Words and images by Georgia Blackie.
Erika Watson and her partner Hayden Druce run Epicurean Harvest, an organic farm recently relocated from a small plot in Blackheath to Hartley, NSW. Erika's instagram posts for Epicurean Harvest show the spectrum of farming life - through the eyes of a Sydney-raised girl. Moments of the beauty and poetry in weather and sunlight, articulate explanations of Epicurean Harvest's decisions and methods, and candid discussion of when things go wrong, that through education connect farm to table, region to city.
We joined Erika for a walk at Bula Mirri, the 120-acre property where she and Hayden, along with collaborators, are delighting in getting their hands dirty caring for the land.
ALAS: As a small scale producer, your work is very physical - what role does exercise/activity/movement play in your well-being?
E W: I have always been an active person, so farming works well with my body's ability and my love of being outdoors connected to the environment. That said, the physical work isn't always fulfilling, it is hard and heavy and the benefit of improved mental health isn't always apparent. Taking in the natural landscape and releasing the natural endorphins that help with positive attitudes is vital to boosting a connection to country, and personal development and engagement with the land. That's why I really try to make time for myself - to go for a fast walk, a short jog, quick run, to hoola hoop, do star jumps, to skip and play with the dogs... to actively excite the body and allow the heart to sing is why I need to include movement in my life. This care allows for open-hearted connection to country, respect for myself and for the land and life around me.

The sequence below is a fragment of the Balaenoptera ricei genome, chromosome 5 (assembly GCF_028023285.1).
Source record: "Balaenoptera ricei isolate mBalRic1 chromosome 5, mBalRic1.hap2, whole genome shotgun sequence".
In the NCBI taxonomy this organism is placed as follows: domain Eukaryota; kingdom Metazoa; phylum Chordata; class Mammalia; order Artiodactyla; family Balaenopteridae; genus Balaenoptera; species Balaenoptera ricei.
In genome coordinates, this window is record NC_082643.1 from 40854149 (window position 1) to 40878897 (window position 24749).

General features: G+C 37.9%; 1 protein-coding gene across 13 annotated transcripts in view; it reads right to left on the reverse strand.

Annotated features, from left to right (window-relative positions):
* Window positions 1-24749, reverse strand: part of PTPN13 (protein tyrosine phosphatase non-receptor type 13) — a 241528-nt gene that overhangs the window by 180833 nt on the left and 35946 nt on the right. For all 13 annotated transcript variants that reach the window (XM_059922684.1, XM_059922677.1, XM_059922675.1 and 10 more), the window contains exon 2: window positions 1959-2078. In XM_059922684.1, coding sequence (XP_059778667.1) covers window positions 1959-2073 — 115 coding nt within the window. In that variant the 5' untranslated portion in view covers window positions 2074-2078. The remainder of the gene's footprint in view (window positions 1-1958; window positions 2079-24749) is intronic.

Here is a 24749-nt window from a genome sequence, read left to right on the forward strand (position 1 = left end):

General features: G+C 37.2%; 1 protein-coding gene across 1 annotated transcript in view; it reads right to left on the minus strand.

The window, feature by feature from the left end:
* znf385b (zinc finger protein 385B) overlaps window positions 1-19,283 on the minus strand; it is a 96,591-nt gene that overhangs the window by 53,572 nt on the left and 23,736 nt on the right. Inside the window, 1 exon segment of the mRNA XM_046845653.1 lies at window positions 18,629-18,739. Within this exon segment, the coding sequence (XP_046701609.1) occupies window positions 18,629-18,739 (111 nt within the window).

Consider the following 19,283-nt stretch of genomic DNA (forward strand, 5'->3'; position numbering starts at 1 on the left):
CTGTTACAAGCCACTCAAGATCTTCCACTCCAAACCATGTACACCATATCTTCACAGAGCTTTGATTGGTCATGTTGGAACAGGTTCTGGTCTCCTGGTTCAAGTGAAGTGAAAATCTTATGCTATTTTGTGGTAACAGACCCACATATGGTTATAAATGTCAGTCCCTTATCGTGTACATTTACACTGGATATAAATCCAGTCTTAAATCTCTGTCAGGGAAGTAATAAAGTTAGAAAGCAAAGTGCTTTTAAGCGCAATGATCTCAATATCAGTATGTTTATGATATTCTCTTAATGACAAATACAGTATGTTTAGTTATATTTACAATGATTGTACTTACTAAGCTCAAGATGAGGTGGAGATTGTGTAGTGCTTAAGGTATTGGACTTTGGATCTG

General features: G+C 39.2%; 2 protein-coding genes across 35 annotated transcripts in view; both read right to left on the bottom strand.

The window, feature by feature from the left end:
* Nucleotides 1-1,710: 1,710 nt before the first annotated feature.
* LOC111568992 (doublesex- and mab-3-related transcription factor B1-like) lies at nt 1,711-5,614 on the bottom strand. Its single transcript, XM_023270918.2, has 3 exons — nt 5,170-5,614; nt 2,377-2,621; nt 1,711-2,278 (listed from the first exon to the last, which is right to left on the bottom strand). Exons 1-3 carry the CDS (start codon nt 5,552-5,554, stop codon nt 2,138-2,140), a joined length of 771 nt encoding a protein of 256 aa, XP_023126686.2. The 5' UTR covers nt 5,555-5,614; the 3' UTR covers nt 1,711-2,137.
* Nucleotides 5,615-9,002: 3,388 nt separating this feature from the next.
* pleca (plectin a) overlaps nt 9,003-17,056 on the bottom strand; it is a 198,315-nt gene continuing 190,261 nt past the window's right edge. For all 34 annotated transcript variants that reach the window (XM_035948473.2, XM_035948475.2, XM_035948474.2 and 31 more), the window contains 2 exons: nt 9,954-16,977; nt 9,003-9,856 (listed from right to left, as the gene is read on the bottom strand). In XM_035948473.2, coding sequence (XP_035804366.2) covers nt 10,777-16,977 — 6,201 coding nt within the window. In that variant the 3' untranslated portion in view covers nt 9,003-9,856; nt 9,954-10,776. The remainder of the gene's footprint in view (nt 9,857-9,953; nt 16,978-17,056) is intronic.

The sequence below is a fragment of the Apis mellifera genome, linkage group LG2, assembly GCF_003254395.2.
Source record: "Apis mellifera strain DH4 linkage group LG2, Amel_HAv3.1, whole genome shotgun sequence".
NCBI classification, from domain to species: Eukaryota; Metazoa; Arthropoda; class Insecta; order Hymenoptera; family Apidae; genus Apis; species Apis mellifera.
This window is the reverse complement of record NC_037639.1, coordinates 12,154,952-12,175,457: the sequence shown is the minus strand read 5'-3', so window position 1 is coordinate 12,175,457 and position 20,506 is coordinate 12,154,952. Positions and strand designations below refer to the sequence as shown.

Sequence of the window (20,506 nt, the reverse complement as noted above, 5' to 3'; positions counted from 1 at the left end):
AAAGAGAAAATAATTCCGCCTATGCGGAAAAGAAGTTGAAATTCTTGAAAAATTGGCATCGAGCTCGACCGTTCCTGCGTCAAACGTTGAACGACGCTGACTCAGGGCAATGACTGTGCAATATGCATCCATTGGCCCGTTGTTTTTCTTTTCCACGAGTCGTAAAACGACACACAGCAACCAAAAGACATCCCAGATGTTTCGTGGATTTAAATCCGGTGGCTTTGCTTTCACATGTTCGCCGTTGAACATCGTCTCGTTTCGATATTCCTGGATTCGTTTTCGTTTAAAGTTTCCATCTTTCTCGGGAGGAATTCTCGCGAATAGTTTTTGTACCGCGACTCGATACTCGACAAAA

ALAS: How do you keep well in Winter?
E W: Winter for me is about personal health after a season of giving giving giving. The body is weary, sore, stiff and forgotten and Winter is about regenerating physical and mental energy levels. A farmer's body is the greatest asset on the farm, it is the space where all things converge - environment, relationship, strength and insight. To neglect the self is to neglect that which you use to engage and connect to all that is around and within us. Using Winter to be honest and respect yourself and then not only listening to that voice inside but also hearing the sounds around you is the key to staying well.
ALAS: Tell us why certified organic is important.
E W: Hmmm, certification of organic production is an interesting topic. C.O. allows for those producers who do not have access to direct distribution to consumers, to rely on the trust built by the certification body. With that said, certification in Australia is a privately owned business modelled off growth of income as a driving factor. I think the most important thing is honesty, integrity and transparency, which means consumers and producers both need to make the time and space for genuine engagement with each other for a meaningful connection to real food and sense of well-being.